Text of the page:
Japan. That’s a country chock full of crazy. It’s an amazing place where the modern meets traditional. It’s a place where you can smoke anywhere, but talking on the phone on the bus is a big no-no. From Sapporo to Okinawa you’ll experience something amazing and jaw-dropping every time.
So what’s there to do aside from the usual picture taking and museum walking? This is Japan remember. The entire country has more creativity in one city than some countries in their entirety (Bulgaria, I’m looking in your direction…) Just kidding Bulgaria, you make great yogurt. I once spent an entire day in Tokyo’s Akihabara district, which sells electrical goods ranging from dishwashers to musical mouse mats. I bought the mouse mat. That’s right. I went to Japan and came back with a mouse mat. Here’s are a couple of cool things you could do whilst in the land of the rising sun:
Take part in a 3,000 person tug-of-war
Visit Kagoshima Prefecture in the south of Japan and take a trip to Satsumasendai City on Spetember 22nd. You won’t be disappointed. Be amazed as each year, the entire town shows up to take part in a massive tug-of-war. And I do mean massive. 3,000 men, women and children grab hold of a rope that’s 300m long and very, very heavy. Foreigners are encouraged to join in, although stay away from the centre as the men there will hit you with bamboo sticks to ensure you let go of the rope. Apart from that, it’s a really good experience. You even get to take some rope home afterwards as a memento.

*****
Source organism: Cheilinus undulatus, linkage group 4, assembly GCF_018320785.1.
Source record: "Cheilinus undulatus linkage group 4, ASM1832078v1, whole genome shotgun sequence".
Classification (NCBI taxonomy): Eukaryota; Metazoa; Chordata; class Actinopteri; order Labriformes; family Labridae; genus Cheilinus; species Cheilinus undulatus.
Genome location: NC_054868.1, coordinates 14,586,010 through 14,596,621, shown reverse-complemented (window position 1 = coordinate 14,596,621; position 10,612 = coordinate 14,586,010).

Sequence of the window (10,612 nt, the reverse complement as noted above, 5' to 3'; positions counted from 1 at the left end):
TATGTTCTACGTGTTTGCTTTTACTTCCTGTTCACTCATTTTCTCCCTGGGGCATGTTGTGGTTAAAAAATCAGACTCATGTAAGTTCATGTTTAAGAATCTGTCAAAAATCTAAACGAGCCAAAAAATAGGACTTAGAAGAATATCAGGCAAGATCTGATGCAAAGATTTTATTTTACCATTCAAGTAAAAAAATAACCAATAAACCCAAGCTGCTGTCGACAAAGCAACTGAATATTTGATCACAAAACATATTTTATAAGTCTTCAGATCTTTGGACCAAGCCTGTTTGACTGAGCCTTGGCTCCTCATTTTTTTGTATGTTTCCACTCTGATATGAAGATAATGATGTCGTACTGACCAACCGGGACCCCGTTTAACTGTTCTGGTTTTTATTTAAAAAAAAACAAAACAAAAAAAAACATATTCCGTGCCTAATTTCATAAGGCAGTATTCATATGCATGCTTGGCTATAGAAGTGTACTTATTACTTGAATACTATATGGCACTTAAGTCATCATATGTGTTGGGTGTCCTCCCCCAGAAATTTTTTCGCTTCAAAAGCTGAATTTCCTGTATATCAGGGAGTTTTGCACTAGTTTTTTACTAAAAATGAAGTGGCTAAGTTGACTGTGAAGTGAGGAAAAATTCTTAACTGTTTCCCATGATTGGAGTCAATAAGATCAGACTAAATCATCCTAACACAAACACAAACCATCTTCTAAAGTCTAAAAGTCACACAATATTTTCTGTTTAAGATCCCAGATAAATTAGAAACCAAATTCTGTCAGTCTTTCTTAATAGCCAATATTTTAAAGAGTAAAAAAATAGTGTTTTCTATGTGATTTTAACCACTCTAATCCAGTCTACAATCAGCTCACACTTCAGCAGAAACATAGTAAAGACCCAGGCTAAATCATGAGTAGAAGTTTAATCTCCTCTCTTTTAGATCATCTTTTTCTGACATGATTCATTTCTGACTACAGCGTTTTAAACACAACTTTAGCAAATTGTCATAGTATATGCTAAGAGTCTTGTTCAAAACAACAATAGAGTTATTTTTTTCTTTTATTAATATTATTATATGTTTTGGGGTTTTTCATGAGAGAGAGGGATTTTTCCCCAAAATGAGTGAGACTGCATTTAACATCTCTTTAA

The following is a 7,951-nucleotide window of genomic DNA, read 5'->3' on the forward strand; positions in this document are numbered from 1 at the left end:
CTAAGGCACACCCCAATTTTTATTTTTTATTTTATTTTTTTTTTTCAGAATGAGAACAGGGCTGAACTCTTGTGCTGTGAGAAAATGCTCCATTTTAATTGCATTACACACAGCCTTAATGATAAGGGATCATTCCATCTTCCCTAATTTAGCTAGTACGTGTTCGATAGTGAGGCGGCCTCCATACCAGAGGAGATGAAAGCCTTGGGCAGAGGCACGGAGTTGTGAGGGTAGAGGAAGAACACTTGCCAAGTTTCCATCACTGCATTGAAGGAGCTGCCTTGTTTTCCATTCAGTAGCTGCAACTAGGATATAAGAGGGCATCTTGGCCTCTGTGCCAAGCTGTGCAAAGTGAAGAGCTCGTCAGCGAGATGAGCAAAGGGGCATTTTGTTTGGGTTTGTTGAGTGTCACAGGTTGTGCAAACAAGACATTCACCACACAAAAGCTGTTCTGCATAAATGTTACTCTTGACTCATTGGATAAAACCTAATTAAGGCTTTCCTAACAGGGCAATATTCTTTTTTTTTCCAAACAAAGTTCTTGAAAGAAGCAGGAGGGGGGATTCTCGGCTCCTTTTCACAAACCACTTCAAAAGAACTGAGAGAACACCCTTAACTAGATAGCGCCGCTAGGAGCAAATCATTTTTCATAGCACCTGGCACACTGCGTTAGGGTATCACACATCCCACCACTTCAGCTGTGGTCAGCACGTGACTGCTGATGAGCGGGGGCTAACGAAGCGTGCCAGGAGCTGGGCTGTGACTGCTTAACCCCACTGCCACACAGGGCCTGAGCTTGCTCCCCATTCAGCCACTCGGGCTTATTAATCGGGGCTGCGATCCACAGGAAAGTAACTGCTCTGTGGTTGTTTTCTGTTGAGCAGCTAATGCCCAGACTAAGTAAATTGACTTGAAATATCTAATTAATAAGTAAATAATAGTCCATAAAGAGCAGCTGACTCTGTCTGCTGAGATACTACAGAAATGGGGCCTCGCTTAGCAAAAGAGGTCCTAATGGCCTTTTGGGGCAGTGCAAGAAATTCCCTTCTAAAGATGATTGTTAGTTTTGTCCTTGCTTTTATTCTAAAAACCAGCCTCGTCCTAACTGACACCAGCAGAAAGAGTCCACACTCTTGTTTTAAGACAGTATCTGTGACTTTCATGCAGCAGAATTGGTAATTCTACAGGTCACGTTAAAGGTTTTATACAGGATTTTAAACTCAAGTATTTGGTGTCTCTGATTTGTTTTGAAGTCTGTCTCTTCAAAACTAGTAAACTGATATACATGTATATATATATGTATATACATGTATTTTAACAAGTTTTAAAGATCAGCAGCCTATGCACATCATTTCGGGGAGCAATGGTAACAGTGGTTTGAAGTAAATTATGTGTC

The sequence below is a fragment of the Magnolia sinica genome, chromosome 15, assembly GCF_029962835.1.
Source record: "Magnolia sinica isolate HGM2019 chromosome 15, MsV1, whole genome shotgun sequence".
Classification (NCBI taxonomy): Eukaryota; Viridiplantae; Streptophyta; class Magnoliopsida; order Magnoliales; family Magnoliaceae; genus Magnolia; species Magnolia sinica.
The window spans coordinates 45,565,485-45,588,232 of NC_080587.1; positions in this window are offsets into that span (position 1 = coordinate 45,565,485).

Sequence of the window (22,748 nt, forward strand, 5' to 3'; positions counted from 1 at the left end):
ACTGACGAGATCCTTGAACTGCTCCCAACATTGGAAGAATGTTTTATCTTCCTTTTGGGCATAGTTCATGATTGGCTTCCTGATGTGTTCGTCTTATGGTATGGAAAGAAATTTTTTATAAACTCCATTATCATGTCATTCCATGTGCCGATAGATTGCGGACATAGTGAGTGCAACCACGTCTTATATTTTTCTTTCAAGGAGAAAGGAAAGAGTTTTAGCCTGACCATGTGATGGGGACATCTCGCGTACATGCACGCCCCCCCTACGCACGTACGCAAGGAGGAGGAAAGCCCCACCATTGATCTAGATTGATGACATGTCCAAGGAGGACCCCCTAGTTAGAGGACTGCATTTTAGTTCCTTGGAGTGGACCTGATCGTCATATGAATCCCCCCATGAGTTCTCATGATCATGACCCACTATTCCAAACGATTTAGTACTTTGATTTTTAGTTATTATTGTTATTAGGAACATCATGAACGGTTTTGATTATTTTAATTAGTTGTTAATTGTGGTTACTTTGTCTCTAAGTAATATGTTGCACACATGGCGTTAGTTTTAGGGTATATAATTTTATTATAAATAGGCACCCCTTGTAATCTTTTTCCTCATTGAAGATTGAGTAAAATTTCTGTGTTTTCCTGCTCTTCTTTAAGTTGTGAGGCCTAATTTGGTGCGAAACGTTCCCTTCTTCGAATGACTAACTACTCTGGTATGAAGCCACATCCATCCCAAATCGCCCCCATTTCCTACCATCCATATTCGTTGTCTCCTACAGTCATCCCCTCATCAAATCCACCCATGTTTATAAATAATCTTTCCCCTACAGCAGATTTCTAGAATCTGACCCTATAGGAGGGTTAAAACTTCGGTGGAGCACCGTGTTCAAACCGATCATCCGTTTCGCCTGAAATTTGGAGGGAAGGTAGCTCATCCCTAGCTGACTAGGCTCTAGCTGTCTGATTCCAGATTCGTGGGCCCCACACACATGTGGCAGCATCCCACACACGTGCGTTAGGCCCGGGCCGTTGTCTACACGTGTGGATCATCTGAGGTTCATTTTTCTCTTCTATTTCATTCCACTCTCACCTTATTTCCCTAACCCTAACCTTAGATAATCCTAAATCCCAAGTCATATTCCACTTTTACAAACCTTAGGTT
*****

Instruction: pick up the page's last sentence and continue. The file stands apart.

Basically, this involves throwing metal balls into an upright pinball-like machine. That’s pretty much your involvement. The rest is up to the balls. If they go one way, you get more balls. If they go another, you lost balls. Either way, ball management is important. The more balls you collect, the more prize vouchers you win. Simple yet strangely addictive, Pachinko parlours are absolutely everywhere in Japan. And boy, are they noisy. It’s an experience to get involved and play in one for sure. But take ear-plugs.
Visit an Onsen
Japan is a volcanically active country, and there are many heated water springs up and down the country for you to relax those aching muscles. These ‘Onsen’ are very popular with the Japanese and you’ll find that they form an important social function. People often go after work, or just to chat. It’s a great experience. With added nudity. That’s right, most Onsen require (for hygiene reasons), for you to strip to the birthday suit and hang out with other like-minded people.
This is only scratching the surface but it’s certainly food for thought to get stuck in there and be a part of a truly unique people.
Halit Bozdogan is a writer for Appliances Online, and used to live in Japan. He thinks nothing of riding a bike, holding an umbrella and changing music on his iPod all at the same time. Neither does Japan.